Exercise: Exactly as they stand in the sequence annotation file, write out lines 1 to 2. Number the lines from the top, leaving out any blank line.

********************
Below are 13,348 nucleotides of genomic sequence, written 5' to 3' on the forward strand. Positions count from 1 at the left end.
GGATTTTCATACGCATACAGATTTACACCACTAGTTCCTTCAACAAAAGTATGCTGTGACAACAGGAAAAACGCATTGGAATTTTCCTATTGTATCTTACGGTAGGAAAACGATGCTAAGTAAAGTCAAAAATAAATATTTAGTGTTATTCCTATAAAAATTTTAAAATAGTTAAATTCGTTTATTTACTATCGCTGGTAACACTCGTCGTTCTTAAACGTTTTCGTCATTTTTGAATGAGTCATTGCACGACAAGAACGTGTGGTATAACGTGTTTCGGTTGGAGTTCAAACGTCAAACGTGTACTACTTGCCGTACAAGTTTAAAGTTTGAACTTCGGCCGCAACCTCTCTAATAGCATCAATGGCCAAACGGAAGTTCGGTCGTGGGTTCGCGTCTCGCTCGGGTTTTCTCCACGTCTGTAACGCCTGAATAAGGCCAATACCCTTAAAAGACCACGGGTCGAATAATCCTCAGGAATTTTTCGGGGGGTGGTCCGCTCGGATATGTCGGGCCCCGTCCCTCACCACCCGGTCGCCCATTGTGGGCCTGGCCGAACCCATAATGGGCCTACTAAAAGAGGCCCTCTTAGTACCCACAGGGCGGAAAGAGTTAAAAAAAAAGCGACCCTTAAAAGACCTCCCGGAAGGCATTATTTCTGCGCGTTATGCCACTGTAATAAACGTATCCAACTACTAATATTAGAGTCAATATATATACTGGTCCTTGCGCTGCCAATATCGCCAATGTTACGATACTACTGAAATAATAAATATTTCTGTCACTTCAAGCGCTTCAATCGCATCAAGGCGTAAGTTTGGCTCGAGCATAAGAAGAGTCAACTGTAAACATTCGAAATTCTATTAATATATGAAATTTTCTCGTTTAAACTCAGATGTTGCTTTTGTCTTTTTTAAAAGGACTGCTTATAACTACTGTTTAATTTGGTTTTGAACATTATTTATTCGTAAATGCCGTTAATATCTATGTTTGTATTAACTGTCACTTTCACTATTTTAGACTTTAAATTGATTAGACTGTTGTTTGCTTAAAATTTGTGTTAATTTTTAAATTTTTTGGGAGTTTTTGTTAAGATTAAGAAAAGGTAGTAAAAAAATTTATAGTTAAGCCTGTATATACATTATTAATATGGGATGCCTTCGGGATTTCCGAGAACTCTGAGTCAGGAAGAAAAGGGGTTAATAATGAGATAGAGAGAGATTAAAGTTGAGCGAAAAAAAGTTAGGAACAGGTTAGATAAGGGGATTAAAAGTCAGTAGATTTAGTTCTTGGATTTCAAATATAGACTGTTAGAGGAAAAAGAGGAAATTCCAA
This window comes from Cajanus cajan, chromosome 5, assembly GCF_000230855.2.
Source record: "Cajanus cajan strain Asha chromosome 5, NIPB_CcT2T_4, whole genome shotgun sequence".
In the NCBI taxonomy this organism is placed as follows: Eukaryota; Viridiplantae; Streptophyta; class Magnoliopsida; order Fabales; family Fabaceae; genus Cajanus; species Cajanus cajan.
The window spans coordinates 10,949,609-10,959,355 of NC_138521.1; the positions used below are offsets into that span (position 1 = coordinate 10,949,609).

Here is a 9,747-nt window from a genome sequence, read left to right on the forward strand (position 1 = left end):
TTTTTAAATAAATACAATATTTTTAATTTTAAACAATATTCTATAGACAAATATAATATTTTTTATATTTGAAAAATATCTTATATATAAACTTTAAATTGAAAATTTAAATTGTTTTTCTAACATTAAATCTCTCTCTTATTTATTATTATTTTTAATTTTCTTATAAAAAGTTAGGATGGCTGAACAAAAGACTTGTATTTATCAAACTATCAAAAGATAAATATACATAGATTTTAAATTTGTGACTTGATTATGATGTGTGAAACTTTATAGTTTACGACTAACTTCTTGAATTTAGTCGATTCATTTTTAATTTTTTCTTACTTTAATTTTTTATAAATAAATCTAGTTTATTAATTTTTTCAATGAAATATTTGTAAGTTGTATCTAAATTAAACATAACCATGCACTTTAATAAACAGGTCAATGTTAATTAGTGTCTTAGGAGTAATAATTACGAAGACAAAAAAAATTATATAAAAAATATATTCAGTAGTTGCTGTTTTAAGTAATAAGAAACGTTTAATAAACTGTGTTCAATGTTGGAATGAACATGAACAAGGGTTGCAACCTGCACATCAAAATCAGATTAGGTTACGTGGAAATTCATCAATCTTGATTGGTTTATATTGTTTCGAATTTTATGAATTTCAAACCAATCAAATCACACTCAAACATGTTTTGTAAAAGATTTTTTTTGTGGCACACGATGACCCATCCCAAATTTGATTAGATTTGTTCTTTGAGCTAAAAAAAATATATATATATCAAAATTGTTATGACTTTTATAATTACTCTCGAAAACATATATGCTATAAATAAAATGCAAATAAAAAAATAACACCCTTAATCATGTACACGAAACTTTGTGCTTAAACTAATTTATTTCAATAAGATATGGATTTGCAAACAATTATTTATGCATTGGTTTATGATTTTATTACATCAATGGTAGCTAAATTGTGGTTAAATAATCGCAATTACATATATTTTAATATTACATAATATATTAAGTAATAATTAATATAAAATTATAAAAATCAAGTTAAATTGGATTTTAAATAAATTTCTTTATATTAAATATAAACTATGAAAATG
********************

Below are 13,348 nucleotides of genomic sequence, written 5' to 3' on the forward strand. Positions count from 1 at the left end.
GGATTTTCATACGCATACAGATTTACACCACTAGTTCCTTCAACAAAAGTATGCTGTGACAACAGGAAAAACGCATTGGAATTTTCCTATTGTATCTTACGGTAGGAAAACGATGCTAAGTAAAGTCAAAAATAAATATTTAGTGTTATTCCTATAAAAATTTTAAAATAGTTAAATTCGTTTATTTACTATCGCTGGTAACACTCGTCGTTCTTAAACGTTTTCGTCATTTTTGAATGAGTCATTGCACGACAAGAACGTGTGGTATAACGTGTTTCGGTTGGAGTTCAAACGTCAAACGTGTACTACTTGCCGTACAAGTTTAAAGTTTGAACTTCGGCCGCAACCTCTCTAATAGCATCAATGGCCAAACGGAAGTTCGGTCGTGGGTTCGCGTCTCGCTCGGGTTTTCTCCACGTCTGTAACGCCTGAATAAGGCCAATACCCTTAAAAGACCACGGGTCGAATAATCCTCAGGAATTTTTCGGGGGGTGGTCCGCTCGGATATGTCGGGCCCCGTCCCTCACCACCCGGTCGCCCATTGTGGGCCTGGCCGAACCCATAATGGGCCTACTAAAAGAGGCCCTCTTAGTACCCACAGGGCGGAAAGAGTTAAAAAAAAAGCGACCCTTAAAAGACCTCCCGGAAGGCATTATTTCTGCGCGTTATGCCACTGTAATAAACGTATCCAACTACTAATATTAGAGTCAATATATATACTGGTCCTTGCGCTGCCAATATCGCCAATGTTACGATACTACTGAAATAATAAATATTTCTGTCACTTCAAGCGCTTCAATCGCATCAAGGCGTAAGTTTGGCTCGAGCATAAGAAGAGTCAACTGTAAACATTCGAAATTCTATTAATATATGAAATTTTCTCGTTTAAACTCAGATGTTGCTTTTGTCTTTTTTAAAAGGACTGCTTATAACTACTGTTTAATTTGGTTTTGAACATTATTTATTCGTAAATGCCGTTAATATCTATGTTTGTATTAACTGTCACTTTCACTATTTTAGACTTTAAATTGATTAGACTGTTGTTTGCTTAAAATTTGTGTTAATTTTTAAATTTTTTGGGAGTTTTTGTTAAGATTAAGAAAAGGTAGTAAAAAAATTTATAGTTAAGCCTGTATATACATTATTAATATGGGATGCCTTCGGGATTTCCGAGAACTCTGAGTCAGGAAGAAAAGGGGTTAATAATGAGATAGAGAGAGATTAAAGTTGAGCGAAAAAAAGTTAGGAACAGGTTAGATAAGGGGATTAAAAGTCAGTAGATTTAGTTCTTGGATTTCAAATATAGACTGTTAGAGGAAAAAGAGGAAATTCCAA